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Wednesday, March 30, 2011

Review: Shadow's Son by Jon Sprunk

Shadow’s Son – Jon Sprunk (Published 2010)
Genre: Fantasy
Sub-genre: Dark, with an implied Epic hovering beneath the surface
Completed: 3 November 2010

Shadow’s Son is the debut novel from American writer Jon Sprunk. On the surface it’s a generic action fantasy starring an assassin. There are many tropes that you’ve probably seen before and seen done better before, but Shadow’s Son works just fine if you’re after a (very) quick, enjoyable read. It’s solid entertainment with no pretensions.

Caim is a freelance assassin. After a job goes very wrong, Caim realises he's been set up and the only one he can turn to for an explanation is the daughter of his target, Josie. Of course, the men responsible for setting Caim up want to get their hands on her too.

Sprunk sets his action in a fairly standard early medieval world, which looks great in the dark but lacks a bit in the harsh light of day. Similarly, it feels spot on when the story is in motion, but its simplicities and clichés are exposed when the action slows down.

The good news on that score is that Sprunk keeps the action coming. It is undoubtedly his strength, and it’s enough to hang his hat on. Fight scenes are typically enthralling and the reader can genuinely feel the danger. Language that feels overwrought in certain passages sharpens in these sections. The plot is fast paced and as a result the book is surprisingly short for a Fantasy novel. Sprunk doesn’t feel the need to tell us about Caim’s years of harsh training, which is an overdone staple of similar books. There are also some enjoyable twists that keep things interesting.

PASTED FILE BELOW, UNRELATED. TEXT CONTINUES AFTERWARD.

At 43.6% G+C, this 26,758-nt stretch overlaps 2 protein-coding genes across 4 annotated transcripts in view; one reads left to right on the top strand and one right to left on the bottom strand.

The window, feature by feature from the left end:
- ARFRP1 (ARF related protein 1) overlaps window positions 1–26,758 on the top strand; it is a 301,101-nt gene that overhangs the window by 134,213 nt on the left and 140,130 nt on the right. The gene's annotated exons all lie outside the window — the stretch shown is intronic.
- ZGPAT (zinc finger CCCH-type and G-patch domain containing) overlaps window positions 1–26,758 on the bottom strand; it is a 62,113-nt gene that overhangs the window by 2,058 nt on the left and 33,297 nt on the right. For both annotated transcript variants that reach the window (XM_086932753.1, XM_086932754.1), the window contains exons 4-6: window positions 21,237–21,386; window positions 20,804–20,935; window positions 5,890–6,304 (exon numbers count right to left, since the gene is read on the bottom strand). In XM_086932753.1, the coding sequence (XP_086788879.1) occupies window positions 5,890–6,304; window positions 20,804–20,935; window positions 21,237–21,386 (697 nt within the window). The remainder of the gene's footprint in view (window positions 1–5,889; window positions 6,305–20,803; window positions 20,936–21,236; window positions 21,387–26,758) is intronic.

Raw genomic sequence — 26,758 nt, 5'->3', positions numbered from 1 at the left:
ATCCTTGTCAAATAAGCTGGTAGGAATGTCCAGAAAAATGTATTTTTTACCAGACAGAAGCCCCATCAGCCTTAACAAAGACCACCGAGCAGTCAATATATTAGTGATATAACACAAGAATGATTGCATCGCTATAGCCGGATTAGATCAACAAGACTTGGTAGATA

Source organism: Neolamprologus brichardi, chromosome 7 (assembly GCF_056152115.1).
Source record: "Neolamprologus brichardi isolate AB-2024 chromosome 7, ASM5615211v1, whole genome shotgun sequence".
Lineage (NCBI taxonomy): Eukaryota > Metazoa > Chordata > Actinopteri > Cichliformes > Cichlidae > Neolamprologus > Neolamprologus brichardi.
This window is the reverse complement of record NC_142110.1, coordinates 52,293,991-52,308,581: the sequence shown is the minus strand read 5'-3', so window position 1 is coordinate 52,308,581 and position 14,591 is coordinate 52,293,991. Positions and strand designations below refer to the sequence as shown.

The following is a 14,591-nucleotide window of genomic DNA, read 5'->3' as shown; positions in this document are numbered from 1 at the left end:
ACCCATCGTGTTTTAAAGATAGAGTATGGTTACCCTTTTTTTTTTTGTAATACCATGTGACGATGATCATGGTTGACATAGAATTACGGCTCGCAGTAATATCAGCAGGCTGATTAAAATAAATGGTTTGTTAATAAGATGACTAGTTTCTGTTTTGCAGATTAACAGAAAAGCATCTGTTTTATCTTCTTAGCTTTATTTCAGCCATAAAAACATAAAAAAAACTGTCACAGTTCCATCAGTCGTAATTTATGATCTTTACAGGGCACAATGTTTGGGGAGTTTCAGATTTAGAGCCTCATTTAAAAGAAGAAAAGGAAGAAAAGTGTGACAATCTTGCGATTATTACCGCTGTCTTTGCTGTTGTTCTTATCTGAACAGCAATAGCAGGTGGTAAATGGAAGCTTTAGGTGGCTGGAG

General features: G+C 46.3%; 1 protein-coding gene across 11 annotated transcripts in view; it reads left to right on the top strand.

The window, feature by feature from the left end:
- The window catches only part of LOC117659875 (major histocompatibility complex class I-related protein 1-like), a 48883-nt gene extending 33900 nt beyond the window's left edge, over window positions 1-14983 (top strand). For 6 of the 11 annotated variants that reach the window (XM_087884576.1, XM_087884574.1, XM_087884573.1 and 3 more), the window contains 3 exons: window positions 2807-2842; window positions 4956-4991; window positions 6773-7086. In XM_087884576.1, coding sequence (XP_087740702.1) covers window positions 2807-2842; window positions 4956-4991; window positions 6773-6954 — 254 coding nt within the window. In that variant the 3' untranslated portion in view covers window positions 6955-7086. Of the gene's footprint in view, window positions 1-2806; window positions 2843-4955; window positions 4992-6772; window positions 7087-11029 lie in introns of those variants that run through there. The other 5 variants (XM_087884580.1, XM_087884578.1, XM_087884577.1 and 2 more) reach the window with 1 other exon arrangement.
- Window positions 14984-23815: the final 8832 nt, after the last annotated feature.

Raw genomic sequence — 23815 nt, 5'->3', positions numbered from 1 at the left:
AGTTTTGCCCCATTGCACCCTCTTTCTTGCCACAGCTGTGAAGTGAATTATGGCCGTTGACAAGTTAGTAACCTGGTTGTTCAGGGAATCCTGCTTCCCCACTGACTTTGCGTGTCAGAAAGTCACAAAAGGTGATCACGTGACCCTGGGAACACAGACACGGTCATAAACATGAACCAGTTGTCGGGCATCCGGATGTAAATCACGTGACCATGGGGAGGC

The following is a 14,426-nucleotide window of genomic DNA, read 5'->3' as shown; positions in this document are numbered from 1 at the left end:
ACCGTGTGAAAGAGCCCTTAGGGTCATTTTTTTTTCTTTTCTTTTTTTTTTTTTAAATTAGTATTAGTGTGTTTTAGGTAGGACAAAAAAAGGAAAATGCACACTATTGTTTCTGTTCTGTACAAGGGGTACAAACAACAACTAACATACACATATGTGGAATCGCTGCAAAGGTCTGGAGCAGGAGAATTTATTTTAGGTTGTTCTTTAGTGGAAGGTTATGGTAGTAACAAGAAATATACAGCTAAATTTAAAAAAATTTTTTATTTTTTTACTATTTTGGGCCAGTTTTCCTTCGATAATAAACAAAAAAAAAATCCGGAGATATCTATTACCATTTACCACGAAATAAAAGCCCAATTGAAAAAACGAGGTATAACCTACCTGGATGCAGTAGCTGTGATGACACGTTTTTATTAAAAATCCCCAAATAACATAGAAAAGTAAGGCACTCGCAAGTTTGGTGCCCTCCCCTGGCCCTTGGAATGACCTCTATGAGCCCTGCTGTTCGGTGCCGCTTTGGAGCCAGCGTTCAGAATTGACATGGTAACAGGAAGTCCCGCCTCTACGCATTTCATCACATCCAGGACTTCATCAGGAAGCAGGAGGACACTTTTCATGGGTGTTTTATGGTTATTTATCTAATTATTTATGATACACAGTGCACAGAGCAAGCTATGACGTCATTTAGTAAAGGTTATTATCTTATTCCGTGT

Behind the action are some fairly basic characters whose development is predictable (and told to the reader through unrealistic introspection). Josie, the resident damsel in distress, particularly experiences some unbelievably rapid growth. Caim is surprisingly relatable for an assassin – Sprunk wisely employs the device of allowing Caim to choose who he kills (only bad people)! The mysterious power he holds over shadows is intriguing enough, but the only real surprise is Kit, Caim’s ghostly friend who nobody else can see yet seems very real. The bad guys don’t fare much better, not even Ral and Markus who could have provided some very personal conflict, but instead tread the line of caricature.

All told I can see myself reading the sequel on a lazy afternoon. It’s not like it demands a great investment of time or mental energy. Shadow’s Son receives 2.5 stars. It is a competent and entertaining story of a quality that many people would be very happy to match in their debut effort.

Read it – for some light Dark Fantasy entertainment, especially if you like you some ninja assassins!
Don’t read it – if you value originality above all else, there isn’t much to see here

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